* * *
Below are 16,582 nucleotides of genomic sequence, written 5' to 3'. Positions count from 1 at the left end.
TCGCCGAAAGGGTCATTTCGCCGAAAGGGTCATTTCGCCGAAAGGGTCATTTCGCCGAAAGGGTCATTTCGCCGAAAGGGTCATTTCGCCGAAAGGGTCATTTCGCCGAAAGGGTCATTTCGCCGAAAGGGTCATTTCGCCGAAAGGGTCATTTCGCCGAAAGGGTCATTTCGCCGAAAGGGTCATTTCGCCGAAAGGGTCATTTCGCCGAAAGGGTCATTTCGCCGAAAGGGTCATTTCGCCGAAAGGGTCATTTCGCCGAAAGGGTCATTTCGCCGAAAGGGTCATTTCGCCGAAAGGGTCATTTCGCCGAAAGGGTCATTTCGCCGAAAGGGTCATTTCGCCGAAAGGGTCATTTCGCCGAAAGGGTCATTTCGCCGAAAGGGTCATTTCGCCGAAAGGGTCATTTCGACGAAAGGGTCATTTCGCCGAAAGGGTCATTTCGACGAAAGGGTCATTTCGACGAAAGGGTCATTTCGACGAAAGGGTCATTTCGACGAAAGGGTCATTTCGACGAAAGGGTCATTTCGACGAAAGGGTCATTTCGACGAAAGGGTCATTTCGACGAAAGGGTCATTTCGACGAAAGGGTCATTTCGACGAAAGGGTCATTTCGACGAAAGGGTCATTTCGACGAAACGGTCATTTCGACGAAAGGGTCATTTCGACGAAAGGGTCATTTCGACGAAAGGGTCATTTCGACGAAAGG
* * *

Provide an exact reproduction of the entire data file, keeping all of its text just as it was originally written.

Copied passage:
Below are 16,582 nucleotides of genomic sequence, written 5' to 3'. Positions count from 1 at the left end.
TCGCCGAAAGGGTCATTTCGCCGAAAGGGTCATTTCGCCGAAAGGGTCATTTCGCCGAAAGGGTCATTTCGCCGAAAGGGTCATTTCGCCGAAAGGGTCATTTCGCCGAAAGGGTCATTTCGCCGAAAGGGTCATTTCGCCGAAAGGGTCATTTCGCCGAAAGGGTCATTTCGCCGAAAGGGTCATTTCGCCGAAAGGGTCATTTCGCCGAAAGGGTCATTTCGCCGAAAGGGTCATTTCGCCGAAAGGGTCATTTCGCCGAAAGGGTCATTTCGCCGAAAGGGTCATTTCGCCGAAAGGGTCATTTCGCCGAAAGGGTCATTTCGCCGAAAGGGTCATTTCGCCGAAAGGGTCATTTCGCCGAAAGGGTCATTTCGCCGAAAGGGTCATTTCGCCGAAAGGGTCATTTCGACGAAAGGGTCATTTCGCCGAAAGGGTCATTTCGACGAAAGGGTCATTTCGACGAAAGGGTCATTTCGACGAAAGGGTCATTTCGACGAAAGGGTCATTTCGACGAAAGGGTCATTTCGACGAAAGGGTCATTTCGACGAAAGGGTCATTTCGACGAAAGGGTCATTTCGACGAAAGGGTCATTTCGACGAAAGGGTCATTTCGACGAAAGGGTCATTTCGACGAAACGGTCATTTCGACGAAAGGGTCATTTCGACGAAAGGGTCATTTCGACGAAAGGGTCATTTCGACGAAAGG